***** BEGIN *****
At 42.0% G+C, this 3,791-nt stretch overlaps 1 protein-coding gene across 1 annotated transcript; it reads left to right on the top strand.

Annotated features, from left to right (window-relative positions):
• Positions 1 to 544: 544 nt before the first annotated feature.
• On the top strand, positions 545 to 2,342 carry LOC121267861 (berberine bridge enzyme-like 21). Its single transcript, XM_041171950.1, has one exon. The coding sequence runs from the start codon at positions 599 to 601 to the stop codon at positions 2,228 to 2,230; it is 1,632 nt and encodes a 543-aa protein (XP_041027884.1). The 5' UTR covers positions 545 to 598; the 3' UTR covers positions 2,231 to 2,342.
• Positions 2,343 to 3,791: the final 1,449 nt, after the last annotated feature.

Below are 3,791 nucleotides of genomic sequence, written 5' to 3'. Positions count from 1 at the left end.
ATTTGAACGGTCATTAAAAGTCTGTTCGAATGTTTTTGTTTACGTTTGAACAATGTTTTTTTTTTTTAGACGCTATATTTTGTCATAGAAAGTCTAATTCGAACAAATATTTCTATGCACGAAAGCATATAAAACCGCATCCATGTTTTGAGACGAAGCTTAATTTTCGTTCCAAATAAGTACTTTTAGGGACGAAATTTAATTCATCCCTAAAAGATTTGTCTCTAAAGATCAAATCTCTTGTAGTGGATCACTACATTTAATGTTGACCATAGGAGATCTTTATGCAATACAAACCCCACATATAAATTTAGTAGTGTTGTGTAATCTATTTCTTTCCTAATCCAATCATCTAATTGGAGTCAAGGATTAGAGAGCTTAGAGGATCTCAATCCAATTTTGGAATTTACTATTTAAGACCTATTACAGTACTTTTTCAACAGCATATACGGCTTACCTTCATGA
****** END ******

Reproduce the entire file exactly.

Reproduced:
At 42.0% G+C, this 3,791-nt stretch overlaps 1 protein-coding gene across 1 annotated transcript; it reads left to right on the top strand.

Annotated features, from left to right (window-relative positions):
• Positions 1 to 544: 544 nt before the first annotated feature.
• On the top strand, positions 545 to 2,342 carry LOC121267861 (berberine bridge enzyme-like 21). Its single transcript, XM_041171950.1, has one exon. The coding sequence runs from the start codon at positions 599 to 601 to the stop codon at positions 2,228 to 2,230; it is 1,632 nt and encodes a 543-aa protein (XP_041027884.1). The 5' UTR covers positions 545 to 598; the 3' UTR covers positions 2,231 to 2,342.
• Positions 2,343 to 3,791: the final 1,449 nt, after the last annotated feature.

Below are 3,791 nucleotides of genomic sequence, written 5' to 3'. Positions count from 1 at the left end.
ATTTGAACGGTCATTAAAAGTCTGTTCGAATGTTTTTGTTTACGTTTGAACAATGTTTTTTTTTTTTAGACGCTATATTTTGTCATAGAAAGTCTAATTCGAACAAATATTTCTATGCACGAAAGCATATAAAACCGCATCCATGTTTTGAGACGAAGCTTAATTTTCGTTCCAAATAAGTACTTTTAGGGACGAAATTTAATTCATCCCTAAAAGATTTGTCTCTAAAGATCAAATCTCTTGTAGTGGATCACTACATTTAATGTTGACCATAGGAGATCTTTATGCAATACAAACCCCACATATAAATTTAGTAGTGTTGTGTAATCTATTTCTTTCCTAATCCAATCATCTAATTGGAGTCAAGGATTAGAGAGCTTAGAGGATCTCAATCCAATTTTGGAATTTACTATTTAAGACCTATTACAGTACTTTTTCAACAGCATATACGGCTTACCTTCATGA